Below the depth that can be safely reached by divers, exploration is possible in submersibles where air can be breathed at normal pressure. Such vehicles must
Figure 3.29 (a) Divers using slates and cameras to record habitats and species; (b) diver's slate.
be of great strength to withstand the enormous water pressures encountered in the deeps and must be provided with lighting equipment to illuminate the surroundings. In recent years, the development of the offshore oil industry has led to the design of a number of manned submersibles and unmanned remotely operated vehicles (ROVs). In addition to the vehicle itself, surface support vessels, handling gear, logistic and maintenance support are needed.
Early deep-sea exploration had of necessity to concentrate primarily on the logistics of the exercise and only limited observations were possible. Between
1930 and 1934, William Beebe and Otis Barton broke all previous records for descent into the deep sea. Their bathyshere was a spherical observation cabin, 1.5 m in diameter, which was lowered and raised on a cable from a winch on a surface vessel. This device was the first to reach the deep-sea bottom at a depth of nearly 1000 m, the limit of length of cable then available. They were the first to see many deep-sea fish previously only known from trawled-up, damaged specimens. In 1950, in a later version known as the Benthoscope, Barton made a deeper descent to 1300 m.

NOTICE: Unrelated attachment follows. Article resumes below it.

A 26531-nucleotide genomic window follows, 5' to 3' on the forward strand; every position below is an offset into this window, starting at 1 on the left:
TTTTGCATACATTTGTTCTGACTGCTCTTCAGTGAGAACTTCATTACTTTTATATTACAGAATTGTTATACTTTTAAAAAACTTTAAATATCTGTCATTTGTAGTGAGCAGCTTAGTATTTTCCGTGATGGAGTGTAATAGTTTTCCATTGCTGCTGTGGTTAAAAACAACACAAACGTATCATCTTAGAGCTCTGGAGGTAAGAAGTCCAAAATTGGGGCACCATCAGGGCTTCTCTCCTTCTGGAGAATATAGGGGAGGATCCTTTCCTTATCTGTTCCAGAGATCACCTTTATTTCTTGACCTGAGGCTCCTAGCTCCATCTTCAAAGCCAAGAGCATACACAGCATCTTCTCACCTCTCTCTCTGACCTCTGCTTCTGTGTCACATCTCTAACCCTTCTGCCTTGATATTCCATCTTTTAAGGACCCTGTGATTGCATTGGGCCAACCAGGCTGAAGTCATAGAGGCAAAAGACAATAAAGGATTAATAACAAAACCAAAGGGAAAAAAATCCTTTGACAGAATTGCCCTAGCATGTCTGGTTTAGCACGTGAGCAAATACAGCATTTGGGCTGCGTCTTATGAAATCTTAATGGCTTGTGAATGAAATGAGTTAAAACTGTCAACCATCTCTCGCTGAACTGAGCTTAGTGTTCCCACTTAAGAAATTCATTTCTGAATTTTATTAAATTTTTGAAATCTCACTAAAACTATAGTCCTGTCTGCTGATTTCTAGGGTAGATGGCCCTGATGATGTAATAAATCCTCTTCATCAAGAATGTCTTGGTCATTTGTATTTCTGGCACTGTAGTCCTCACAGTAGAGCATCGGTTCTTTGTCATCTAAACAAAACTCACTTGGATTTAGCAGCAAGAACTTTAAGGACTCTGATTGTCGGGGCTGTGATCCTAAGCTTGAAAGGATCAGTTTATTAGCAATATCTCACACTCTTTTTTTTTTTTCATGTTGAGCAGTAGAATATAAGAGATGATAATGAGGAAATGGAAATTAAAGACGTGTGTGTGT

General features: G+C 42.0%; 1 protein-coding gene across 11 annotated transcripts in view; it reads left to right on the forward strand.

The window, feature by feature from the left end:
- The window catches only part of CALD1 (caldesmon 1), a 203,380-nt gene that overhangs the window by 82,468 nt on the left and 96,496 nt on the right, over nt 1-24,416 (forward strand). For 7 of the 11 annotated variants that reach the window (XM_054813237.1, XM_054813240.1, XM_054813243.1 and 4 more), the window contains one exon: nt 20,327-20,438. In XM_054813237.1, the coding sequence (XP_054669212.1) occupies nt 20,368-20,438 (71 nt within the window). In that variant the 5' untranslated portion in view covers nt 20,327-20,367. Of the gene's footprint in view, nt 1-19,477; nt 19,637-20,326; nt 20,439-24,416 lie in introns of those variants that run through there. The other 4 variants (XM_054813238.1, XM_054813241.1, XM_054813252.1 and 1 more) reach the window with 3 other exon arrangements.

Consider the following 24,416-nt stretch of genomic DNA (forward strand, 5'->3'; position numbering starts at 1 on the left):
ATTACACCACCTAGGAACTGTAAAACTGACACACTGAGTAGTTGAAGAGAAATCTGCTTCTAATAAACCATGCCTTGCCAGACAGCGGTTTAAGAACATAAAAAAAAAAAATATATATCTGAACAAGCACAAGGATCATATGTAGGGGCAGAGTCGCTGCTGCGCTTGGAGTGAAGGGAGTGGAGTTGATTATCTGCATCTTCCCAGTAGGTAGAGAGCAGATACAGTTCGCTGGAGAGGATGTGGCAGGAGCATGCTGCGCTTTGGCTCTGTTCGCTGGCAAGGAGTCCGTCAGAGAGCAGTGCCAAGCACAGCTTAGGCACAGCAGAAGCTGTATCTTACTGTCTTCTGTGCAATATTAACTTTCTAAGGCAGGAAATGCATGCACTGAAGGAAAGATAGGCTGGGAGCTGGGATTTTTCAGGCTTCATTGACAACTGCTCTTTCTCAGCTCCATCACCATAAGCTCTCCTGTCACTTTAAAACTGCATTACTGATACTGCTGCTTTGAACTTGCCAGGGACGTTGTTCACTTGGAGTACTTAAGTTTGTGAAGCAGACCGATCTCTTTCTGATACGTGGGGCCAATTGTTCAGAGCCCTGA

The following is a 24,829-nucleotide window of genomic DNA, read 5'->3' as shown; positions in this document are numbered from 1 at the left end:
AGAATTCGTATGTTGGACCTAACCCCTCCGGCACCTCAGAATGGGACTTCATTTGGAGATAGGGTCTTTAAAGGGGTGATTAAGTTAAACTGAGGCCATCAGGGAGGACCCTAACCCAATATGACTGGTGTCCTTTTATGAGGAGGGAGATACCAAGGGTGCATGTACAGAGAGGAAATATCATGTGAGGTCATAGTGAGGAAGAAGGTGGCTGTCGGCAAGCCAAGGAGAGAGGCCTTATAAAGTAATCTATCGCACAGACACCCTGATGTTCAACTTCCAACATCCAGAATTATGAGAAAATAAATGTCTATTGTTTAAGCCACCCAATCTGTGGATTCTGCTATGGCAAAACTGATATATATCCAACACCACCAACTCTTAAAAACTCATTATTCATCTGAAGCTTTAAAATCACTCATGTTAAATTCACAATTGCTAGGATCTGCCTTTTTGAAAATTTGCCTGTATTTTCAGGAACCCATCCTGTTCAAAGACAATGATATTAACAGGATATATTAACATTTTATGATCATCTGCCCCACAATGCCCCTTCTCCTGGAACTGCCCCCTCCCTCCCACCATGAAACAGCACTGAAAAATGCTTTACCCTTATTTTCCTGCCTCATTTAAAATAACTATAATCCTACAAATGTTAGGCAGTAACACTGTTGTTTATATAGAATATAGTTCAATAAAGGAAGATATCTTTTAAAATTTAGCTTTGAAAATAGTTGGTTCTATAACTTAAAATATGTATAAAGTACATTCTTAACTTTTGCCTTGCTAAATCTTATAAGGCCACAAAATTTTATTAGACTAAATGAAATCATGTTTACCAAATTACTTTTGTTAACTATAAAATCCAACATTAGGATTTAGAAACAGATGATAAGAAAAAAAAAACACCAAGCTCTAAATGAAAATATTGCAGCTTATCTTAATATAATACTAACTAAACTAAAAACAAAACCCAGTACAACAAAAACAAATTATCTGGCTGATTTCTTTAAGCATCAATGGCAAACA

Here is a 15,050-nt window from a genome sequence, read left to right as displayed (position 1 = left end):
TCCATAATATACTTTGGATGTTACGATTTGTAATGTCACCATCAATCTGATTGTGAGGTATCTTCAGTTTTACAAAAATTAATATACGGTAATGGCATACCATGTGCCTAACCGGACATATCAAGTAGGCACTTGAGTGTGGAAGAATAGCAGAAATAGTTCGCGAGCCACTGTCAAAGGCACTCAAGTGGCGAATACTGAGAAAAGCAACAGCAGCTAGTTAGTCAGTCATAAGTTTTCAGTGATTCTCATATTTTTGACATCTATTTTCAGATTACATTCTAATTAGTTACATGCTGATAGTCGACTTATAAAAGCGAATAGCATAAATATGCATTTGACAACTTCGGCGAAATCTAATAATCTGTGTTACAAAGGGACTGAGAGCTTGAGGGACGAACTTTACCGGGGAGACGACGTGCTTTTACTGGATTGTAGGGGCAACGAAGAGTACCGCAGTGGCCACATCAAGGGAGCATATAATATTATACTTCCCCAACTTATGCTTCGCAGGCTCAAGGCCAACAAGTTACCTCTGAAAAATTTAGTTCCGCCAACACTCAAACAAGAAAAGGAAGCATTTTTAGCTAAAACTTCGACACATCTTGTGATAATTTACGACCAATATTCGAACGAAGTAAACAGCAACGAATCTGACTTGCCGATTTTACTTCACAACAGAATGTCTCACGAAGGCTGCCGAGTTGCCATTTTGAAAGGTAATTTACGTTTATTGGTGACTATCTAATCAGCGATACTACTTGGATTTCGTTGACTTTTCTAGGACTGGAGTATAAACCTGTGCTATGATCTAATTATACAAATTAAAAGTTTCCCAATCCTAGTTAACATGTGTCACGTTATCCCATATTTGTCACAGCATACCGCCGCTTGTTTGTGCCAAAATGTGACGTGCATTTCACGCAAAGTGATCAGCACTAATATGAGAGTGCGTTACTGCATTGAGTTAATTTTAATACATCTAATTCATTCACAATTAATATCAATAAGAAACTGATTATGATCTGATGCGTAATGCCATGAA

The next development after the bathysphere was the bathyscape, invented by Professor Auguste Piccard and able to operate without cables. The design combined an observation cabin or gondola with an underwater float, which may be likened to an underwater balloon. The small spherical, pressure-resisting cabin with portholes was suspended beneath the large, lightly built float filled not with gas but with aviation fuel. Being much lighter than water and virtually incompressible, the fuel provided adequate buoyancy to support the heavy cabin, and the float did not need to be constructed to withstand great pressure. The bathyscape carried iron-shot ballast and sank freely under its own weight. To ascend, sufficient ballast was shed for the vehicle to float up to the surface. In some models, electrically driven propellers provided a limited amount of horizontal movement when submerged.